The “Before You Leave To-Do List”

Guest post written by Scott Dawe.
Photo by Scott Dawe
So… you’re going travelling huh? You’re not going anywhere just yet, not before you endure the inevitable barrage of scaremongering from your somewhat misguided friends and family, some of whom are genuinely concerned, some just gravely envious.

As tiresome and as ludicrous as some may sound, one friend told me: “You’ll have to learn to enjoy eating insects in Thailand, that’s all they eat”. Some of these people may have a point, although not that guy – he was just a bumbling idiot.

Now, when it comes to backpacking I’m all for the “winging it” approach, but in some instances it’s often quite foolish not having some sort of contingency plan in place. For example, while in Queenstown, New Zealand, a rather discourteous fellow stole a number of electrical items from my hostel bedroom (Another lesson for a different article, padlock your valuables away in your backpack.)

So there I was, already with very little money, and now even worse off than before. I suddenly remember something, something I’d read after filling out the application form for travel insurance – If you report your items stolen to the local police within 24 hours, you can claim them back on insurance.

I rushed to the police station. I already knew where it was as I had researched the town before arriving, I filled out the report, and long story short I received a nice cheque in the mail upon my return to merry old England.

This, folks, is a prime example of why you should plan ahead before you take the plunge and travel abroad for a long period of time. Below are a few more pearls of wisdom I’ve learnt along the way.

Vaccinations & Malaria Medication

This may seem an obvious one, but you’d be surprised how many people I’ve met along the way that “couldn’t be bothered” to go and get free (in the UK) vaccinations. When symptoms can include vomiting, fever, diarrhea, organ failure, and possible death, why take the chance? Pay your local GP a visit for more info.

Print and make extra copies of paperwork

I did this before I left England, and kept two versions for myself (In separate bags) and gave one of each document to my mother. This is because there’s a slim chance someone could’ve stolen my stuff, but mainly because I was very likely to misplace them. When I say documents I mean: passport, credit cards, tickets, itinerary, email confirmations, visas etc. I also emailed a hard copy of each to myself and stored them on a USB key ring.

Travel Insurance

There are many companies that you can buy travel insurance from, including World Nomads – who specialize in travel insurance. Reach To Teach has worked with World Nomads for years, and they offer insurance packages that are perfect for teachers moving abroad for the first time.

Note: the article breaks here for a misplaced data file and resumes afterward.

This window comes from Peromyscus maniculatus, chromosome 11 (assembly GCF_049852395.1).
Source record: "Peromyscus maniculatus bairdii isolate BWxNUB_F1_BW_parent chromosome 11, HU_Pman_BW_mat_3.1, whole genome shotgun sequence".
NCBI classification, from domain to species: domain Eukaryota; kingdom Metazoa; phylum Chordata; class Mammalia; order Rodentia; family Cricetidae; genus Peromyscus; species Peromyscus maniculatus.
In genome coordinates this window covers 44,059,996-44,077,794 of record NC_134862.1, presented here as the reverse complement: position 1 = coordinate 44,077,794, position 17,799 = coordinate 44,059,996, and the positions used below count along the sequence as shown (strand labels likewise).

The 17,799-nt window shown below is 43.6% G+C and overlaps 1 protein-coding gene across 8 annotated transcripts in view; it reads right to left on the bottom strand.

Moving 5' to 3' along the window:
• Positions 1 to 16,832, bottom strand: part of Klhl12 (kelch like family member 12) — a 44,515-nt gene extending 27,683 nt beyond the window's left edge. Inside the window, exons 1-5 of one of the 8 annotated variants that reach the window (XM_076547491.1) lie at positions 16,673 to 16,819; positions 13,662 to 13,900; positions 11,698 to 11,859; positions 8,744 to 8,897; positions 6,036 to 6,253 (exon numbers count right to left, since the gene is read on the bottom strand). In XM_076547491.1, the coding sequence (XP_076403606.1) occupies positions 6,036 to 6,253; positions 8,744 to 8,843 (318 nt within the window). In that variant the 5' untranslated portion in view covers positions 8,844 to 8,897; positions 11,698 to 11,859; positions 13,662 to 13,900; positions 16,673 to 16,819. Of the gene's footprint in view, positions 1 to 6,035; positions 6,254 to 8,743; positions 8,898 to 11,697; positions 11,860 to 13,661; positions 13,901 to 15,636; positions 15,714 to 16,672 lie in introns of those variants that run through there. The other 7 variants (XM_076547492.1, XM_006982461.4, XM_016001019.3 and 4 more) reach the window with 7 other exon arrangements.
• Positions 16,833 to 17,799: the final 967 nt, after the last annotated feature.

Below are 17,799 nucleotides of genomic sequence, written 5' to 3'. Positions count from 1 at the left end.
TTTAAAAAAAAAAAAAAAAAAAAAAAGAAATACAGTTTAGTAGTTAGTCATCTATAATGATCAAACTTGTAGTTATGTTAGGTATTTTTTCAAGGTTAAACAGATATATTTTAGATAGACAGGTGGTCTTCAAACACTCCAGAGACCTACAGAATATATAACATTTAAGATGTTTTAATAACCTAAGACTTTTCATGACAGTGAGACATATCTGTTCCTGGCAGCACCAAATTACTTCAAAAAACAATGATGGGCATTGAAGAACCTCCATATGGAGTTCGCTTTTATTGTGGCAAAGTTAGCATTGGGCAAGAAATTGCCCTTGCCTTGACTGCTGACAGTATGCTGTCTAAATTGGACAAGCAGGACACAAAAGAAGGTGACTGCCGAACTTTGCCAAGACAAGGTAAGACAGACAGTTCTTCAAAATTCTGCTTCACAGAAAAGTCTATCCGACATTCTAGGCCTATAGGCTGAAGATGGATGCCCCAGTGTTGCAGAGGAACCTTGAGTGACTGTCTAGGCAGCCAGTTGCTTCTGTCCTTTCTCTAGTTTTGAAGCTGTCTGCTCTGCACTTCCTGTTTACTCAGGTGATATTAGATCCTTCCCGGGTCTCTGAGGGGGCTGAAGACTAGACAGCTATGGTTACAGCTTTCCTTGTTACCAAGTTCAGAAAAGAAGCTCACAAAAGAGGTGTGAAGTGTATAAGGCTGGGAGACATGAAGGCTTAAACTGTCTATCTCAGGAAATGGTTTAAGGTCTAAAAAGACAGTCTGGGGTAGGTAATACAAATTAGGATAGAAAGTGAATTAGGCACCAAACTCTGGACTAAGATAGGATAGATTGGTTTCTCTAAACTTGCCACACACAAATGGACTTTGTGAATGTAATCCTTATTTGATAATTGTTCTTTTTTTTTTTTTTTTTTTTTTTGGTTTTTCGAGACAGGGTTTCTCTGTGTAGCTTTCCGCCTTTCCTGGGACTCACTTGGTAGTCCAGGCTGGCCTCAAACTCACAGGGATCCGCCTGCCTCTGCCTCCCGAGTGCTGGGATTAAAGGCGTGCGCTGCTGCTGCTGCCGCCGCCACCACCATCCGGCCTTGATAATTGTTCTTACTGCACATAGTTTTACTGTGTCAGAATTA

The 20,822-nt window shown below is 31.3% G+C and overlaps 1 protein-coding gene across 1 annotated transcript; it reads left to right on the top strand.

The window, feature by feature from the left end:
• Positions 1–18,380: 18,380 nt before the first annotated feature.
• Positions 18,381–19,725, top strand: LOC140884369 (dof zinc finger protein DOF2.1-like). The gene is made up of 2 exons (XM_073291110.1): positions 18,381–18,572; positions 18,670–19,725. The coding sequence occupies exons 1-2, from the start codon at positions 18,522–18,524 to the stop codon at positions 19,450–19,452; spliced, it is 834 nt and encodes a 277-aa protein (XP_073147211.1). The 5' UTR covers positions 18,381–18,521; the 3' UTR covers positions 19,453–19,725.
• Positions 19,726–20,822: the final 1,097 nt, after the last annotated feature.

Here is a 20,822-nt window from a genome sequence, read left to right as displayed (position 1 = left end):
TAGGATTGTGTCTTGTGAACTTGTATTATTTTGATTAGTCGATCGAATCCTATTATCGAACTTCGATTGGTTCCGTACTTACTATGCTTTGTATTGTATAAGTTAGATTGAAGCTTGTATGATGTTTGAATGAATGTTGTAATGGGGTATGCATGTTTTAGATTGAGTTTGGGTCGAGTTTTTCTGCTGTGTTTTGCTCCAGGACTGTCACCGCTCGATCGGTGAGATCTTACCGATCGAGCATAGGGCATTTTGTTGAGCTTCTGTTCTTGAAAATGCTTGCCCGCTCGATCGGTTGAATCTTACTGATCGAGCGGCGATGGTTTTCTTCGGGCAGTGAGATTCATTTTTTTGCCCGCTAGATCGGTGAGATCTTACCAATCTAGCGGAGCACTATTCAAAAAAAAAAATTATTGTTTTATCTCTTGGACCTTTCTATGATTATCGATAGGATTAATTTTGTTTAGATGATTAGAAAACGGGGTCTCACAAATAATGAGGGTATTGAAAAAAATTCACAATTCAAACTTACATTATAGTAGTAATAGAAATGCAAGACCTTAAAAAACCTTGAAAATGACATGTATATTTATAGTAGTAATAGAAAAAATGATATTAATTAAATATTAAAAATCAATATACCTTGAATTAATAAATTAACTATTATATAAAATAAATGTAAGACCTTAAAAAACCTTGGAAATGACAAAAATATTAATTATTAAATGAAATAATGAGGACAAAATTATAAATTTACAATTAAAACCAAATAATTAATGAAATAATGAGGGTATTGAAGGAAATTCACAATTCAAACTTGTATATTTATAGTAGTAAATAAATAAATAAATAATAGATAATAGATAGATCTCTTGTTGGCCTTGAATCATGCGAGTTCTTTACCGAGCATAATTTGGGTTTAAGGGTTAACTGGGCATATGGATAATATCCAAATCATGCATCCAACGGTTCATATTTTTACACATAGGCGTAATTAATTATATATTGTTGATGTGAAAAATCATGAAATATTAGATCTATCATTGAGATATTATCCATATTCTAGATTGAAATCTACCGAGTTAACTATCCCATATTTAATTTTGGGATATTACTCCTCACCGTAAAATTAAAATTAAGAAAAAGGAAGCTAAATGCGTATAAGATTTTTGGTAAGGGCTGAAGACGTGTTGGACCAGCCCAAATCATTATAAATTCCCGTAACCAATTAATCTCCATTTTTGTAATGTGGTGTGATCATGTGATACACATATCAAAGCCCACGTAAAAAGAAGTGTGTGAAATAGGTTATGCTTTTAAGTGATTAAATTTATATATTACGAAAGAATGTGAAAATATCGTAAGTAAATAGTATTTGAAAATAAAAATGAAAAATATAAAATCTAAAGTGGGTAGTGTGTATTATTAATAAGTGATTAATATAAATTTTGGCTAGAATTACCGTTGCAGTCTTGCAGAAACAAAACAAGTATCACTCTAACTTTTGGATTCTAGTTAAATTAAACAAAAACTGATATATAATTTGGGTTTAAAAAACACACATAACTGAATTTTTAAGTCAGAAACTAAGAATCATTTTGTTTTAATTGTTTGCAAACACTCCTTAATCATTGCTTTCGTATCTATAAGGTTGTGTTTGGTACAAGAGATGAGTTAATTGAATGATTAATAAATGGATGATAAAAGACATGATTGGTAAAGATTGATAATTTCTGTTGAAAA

Stock up on medication & toiletries (COUGH, Condoms)

If you have prescriptions for existing conditions i.e. Asthma, Diabetes, be sure to stock up on a year’s supply of them, and carry any necessary paperwork in case suspicious border patrol stops you. Luckily, I didn’t have any such illness, but there was a rather awkward moment when my mother bashfully came into my room and threw down a bag of condoms, sexual health leaflets, and a Chlamydia test kit, and said, rather threateningly, “Be careful.

Get your financial affairs in order

If you have any direct debits or standing orders make sure they are either paid off, or there are sufficient funds in your account to maintain them while you’re away. It’s sometimes a good idea to apply for a credit card too, in case of emergencies, but don’t get yourself in too much debt! Another good idea is to give someone that you trust “power of attorney” so they can communicate with banks for you.

Book at least some of your digs

As I mentioned, I love winging it, but sometimes it’s nice when you get off a plane, you’re sweaty, tired, and a child has been kicking you in the back for the last 12 hours, to know that you only have a simple cab ride to a shower and bed. I firmly believe you should experience a good variety of accommodation, but for the first couple of nights, a hotel, or backpackers hostel is usually the way forward.

Say goodbye to EVERYONE you love

Screw it! It’s a good excuse to throw a big party, and also a straightforward way of making sure you say goodbye to everyone you know and love before you embark on the biggest adventure of your life. My travel partner unfortunately lost his grandfather while we were away, but he took some comfort in the knowledge that before he had left he spent some time with him to say his goodbyes.

So there you have it. My “Before You Leave To-Do List”. It’s by no means an exhaustive list, but I like to keep some element of unknowing when I travel. Remember: stay safe, but more importantly, have an awesome time!

Photo by Scott DaweMy name is Scott .T. Dawe, I’m a Photographer and Filmmaker from Bristol, UK. I split my time between England and New Zealand, where I am planning to emigrate permanently in the near future. I’ve always been a keen traveler, visiting countries in Europe, Asia, Oceania, and America. Where ever I’ve gone I’ve always kept notes, taken a tonne of photographs, and kept random memorabilia in scrap books, so it’s a natural progression for me to begin to take travel writing more seriously, I have plans to write more and more articles regarding advice for backpackers and some personal essays about my experiences while seeing this amazing world. You can follow my blog here: http://nomadicduke.blogspot.co.uk/ and you can see my photography website here:www.olddukephotography.com.

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